Artist Jake Von Slatt is considered to be one of the first modern Steampunk designersand has very cleverly adapted this style to computers. Gone are the plain, boring plastickeyboards of your modern desktop computer. Von Slatt has replaced them withgorgeous, antique nickel and glass keys, surrounded by hand crafted brass- reminiscentof the ‘old-time’ cash registers. The housings and flat screen monitors of a Von SlattSteampunk computer are made of wood, marble and ornate Victorian details- Perfectly appropriate for a 19 century, high-tech home or office. Richard Nagy, a.k.a.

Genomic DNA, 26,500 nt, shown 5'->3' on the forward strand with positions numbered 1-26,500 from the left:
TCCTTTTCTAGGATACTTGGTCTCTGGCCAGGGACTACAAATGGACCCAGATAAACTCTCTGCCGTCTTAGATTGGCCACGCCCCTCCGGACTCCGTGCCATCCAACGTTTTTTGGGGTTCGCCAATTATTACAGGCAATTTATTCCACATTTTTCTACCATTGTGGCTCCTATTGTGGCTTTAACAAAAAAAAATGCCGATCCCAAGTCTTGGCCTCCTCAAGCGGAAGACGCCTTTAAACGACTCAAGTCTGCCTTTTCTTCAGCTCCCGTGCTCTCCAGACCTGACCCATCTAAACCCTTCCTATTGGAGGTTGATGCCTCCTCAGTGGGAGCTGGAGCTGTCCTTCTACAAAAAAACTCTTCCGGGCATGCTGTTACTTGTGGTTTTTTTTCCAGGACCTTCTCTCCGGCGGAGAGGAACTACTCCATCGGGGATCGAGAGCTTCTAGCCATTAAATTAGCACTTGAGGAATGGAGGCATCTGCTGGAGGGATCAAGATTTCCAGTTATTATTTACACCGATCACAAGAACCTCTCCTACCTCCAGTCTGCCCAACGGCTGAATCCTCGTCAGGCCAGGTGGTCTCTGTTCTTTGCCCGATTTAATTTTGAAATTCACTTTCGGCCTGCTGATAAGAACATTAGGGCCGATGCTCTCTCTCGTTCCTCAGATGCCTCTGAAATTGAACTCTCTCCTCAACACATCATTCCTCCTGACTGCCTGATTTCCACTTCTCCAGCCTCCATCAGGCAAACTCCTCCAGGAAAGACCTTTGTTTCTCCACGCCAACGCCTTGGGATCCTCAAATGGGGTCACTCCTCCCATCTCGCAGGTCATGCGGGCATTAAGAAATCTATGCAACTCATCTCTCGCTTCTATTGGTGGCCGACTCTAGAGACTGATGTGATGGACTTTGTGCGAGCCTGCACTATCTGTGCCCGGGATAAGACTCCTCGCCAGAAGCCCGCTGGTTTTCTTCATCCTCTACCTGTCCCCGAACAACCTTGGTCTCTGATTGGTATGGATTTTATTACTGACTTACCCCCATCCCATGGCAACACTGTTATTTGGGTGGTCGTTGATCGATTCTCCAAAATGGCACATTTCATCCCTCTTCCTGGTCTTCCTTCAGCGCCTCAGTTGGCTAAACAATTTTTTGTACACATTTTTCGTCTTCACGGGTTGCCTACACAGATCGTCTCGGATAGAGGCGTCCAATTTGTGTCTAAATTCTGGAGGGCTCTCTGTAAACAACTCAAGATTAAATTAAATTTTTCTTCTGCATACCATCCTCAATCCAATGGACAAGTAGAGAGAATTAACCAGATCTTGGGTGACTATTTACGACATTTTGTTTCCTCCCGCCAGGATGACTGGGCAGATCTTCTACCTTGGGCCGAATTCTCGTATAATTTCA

‘Datamancer’, creates modded laptops that are technological Steampunk jewels. Imaginesitting in Starbucks and opening up one of Nagy’s slim, solid mahogany laptops-complete with studded leather hand rests, brass scroll work, elegant cast claw feet andsolid brass, antique keys! (My new HP would be green with envy). For addedauthenticity, Nagy provides a large antique brass key that is actually used to turn thelaptop on! With a few twists of the key (accompanied by the anticipated and satisfying clicking sound) Nagy’s laptop fires up to perform as well as the best, state-of-the-art,computers on the market These computer designs, as unique and beautiful as they are, beg the obvious question: Why would anyone want to design a computer or laptop to look like this in the firstplace? On his website, artist Richard Nagy provides a surprisingly serious and eloquentanswer. He explains that the computer, along with all modern digital devices, were trulrobbed of their “novelty period